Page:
Twelve years ago, the state of Missouri began requiring police agencies to collect data on the race of those pulled over and arrested by police. Now a group of people and organizations including the ACLU are demanding lawmakers give the law more teeth and require more than just the submission of data.
According to the St. Louis Post-Dispatch, the ACLU has been joined by the St. Louis County Police Department, the Missouri Immigrant and Refugee Advocates, and various other local police chiefs and activists, in calling for more action from the state in combating “bias-based policing.”
Data from 2011 was recently released by the state, showing that the African-American disparity index was up slightly from 2010. The report includes information from 631 law enforcement agencies in the state including 1.6 million stops.
Hispanics were stopped at a lower rate in 2011 than in 2010, but the rate at which minority drivers are searched after being stopped is still higher than for white drivers. This despite the fact that white drivers are far more likely to be found to have contraband in their vehicles (24.42%) than Hispanic (13.51%) or African American (18.42%) drivers.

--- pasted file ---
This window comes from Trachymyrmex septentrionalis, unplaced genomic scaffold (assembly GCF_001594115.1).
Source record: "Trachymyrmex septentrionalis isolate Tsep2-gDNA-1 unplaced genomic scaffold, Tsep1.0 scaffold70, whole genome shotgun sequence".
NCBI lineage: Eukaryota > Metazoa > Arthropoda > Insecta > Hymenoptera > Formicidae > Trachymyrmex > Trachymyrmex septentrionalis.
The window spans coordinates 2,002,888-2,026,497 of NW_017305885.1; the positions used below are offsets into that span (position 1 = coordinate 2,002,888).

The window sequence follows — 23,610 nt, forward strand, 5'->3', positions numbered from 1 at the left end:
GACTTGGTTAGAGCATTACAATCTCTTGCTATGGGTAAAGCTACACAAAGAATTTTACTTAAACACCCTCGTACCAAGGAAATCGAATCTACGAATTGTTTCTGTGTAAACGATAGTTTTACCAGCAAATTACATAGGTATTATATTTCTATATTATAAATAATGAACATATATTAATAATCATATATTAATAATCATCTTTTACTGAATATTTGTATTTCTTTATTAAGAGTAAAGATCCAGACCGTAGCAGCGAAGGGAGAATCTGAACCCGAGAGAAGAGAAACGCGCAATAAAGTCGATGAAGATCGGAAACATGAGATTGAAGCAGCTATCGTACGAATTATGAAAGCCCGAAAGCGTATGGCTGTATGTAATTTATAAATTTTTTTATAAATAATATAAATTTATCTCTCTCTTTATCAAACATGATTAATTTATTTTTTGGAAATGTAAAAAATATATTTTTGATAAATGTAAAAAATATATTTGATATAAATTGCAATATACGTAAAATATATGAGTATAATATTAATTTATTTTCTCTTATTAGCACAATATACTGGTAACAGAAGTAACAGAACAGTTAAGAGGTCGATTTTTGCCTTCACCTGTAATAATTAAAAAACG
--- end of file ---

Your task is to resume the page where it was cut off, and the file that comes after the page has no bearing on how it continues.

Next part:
Tim Fitch, police chief of St. Louis County says that he personally requires more from his officers than a simple statement of the race of a driver. For instance, he asks them if they knew the race before they made the traffic stop. He also asks where the driver lives, concluding that the racial makeup of a patrolled community will alter the findings of a racial profiling analysis.
Last year when the annual report was released, the same sort of displeasure was found among many in the field and activists alike. The state’s methodology was called “meaningless,” “inept,” and “the most untrusted, worst method.”
Some say that not only is the data collection method flawed, but that the law doesn’t go far enough—that it should mandate something be done with the data.
If you are an African American or Hispanic person living in Missouri, it comes as no surprise that racial profiling exists. Proving that to the rest of the world, however, seems a bit trickier.
If you are facing charges and you believe you were treated unfairly by the police, you are not alone. Unfortunately, this unfair treatment doesn’t always mean illegitimate charges or a positive outcome on your case. Consulting with a local defense attorney is the best place to start when you are charged with a crime and unsure of what to do.